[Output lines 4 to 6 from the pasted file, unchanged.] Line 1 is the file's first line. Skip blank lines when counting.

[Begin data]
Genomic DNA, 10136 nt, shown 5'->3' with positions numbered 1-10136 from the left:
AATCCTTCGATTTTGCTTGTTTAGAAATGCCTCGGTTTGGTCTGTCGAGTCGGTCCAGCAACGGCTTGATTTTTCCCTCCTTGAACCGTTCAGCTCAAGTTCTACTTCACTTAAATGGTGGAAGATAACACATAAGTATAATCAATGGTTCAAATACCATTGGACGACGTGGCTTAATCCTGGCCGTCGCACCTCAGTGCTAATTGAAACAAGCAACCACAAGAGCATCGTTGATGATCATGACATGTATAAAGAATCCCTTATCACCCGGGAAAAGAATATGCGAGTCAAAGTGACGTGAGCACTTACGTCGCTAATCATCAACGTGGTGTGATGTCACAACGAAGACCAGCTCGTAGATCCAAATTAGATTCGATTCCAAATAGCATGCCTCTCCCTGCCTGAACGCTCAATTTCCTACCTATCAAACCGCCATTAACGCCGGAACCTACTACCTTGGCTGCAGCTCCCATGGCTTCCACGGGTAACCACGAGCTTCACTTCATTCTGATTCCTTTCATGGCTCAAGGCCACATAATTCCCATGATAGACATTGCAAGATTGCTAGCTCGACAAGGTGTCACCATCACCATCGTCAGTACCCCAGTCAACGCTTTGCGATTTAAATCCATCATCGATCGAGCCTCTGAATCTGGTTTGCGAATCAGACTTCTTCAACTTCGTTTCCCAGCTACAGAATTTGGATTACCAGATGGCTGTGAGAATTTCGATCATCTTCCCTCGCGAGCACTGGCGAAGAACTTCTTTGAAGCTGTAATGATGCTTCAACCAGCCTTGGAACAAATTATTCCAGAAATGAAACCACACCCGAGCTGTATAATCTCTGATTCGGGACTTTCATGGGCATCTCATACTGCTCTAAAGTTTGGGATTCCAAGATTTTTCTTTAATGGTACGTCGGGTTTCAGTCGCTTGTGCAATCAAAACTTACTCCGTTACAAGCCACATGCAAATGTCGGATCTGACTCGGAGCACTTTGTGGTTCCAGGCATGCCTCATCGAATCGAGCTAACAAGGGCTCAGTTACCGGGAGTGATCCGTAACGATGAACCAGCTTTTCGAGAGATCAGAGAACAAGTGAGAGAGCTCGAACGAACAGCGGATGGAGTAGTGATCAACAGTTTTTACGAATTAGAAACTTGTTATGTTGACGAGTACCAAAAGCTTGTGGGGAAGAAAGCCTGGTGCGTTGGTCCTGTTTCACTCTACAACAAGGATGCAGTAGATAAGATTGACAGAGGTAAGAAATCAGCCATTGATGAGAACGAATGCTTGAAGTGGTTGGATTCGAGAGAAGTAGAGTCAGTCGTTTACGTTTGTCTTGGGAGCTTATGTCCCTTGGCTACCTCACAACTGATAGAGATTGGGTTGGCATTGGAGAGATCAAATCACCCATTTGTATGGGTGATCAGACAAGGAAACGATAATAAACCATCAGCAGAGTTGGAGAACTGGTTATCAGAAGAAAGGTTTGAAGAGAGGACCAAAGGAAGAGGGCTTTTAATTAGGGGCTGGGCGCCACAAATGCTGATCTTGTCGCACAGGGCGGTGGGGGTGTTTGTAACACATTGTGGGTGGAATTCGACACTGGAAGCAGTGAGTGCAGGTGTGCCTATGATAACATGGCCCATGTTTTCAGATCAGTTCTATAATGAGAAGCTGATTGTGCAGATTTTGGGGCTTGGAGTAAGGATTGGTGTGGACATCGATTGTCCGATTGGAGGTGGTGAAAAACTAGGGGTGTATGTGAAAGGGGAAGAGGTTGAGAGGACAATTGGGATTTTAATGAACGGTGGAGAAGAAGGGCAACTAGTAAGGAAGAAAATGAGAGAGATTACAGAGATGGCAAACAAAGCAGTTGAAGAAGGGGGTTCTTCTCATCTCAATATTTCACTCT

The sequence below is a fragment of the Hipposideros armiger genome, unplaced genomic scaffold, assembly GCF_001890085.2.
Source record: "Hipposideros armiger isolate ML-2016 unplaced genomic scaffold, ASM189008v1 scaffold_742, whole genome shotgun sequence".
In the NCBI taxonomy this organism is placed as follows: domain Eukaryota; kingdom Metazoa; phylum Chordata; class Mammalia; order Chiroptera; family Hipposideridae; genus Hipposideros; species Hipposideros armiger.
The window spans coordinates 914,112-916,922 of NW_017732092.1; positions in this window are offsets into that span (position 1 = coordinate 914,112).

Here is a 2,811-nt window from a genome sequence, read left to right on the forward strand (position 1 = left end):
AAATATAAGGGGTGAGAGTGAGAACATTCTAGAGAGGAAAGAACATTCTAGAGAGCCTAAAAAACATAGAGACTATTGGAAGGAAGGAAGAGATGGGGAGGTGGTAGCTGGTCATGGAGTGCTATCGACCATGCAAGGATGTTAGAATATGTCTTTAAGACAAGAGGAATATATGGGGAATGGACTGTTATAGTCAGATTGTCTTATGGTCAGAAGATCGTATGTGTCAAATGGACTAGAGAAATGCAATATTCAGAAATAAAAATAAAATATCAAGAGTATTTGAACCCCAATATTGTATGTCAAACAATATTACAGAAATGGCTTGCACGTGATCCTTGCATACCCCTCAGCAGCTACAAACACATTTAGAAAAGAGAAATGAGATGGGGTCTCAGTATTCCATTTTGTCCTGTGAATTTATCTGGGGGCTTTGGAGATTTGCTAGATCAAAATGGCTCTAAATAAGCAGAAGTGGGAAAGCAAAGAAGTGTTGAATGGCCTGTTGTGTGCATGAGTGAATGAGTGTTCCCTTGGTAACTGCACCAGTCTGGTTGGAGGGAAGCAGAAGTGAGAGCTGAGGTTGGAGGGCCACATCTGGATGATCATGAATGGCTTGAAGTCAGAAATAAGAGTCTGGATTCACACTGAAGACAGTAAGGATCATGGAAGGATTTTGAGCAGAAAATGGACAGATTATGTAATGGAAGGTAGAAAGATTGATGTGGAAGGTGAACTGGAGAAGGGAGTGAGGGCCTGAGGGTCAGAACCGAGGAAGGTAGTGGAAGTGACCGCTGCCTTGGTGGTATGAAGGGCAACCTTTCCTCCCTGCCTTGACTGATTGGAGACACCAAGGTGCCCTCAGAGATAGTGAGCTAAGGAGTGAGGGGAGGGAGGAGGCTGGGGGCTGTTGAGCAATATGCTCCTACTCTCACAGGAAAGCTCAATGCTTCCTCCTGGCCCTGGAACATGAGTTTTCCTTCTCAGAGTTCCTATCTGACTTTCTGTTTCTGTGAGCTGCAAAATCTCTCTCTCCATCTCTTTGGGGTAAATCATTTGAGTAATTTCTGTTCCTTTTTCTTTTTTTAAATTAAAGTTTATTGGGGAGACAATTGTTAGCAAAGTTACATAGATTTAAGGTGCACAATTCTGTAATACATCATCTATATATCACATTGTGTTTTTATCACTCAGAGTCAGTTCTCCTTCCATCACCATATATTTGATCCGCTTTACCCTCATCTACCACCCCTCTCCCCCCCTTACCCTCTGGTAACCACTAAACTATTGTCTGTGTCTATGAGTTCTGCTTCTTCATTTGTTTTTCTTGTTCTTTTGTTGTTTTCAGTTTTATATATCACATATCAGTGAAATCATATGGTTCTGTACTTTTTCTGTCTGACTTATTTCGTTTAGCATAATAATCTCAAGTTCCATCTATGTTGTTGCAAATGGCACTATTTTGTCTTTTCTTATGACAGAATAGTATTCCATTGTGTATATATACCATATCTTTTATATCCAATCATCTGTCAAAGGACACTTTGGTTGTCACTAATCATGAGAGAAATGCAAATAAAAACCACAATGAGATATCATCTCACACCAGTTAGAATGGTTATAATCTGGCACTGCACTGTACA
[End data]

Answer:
Source record: "Hipposideros armiger isolate ML-2016 unplaced genomic scaffold, ASM189008v1 scaffold_742, whole genome shotgun sequence".
In the NCBI taxonomy this organism is placed as follows: domain Eukaryota; kingdom Metazoa; phylum Chordata; class Mammalia; order Chiroptera; family Hipposideridae; genus Hipposideros; species Hipposideros armiger.
The window spans coordinates 914,112-916,922 of NW_017732092.1; positions in this window are offsets into that span (position 1 = coordinate 914,112).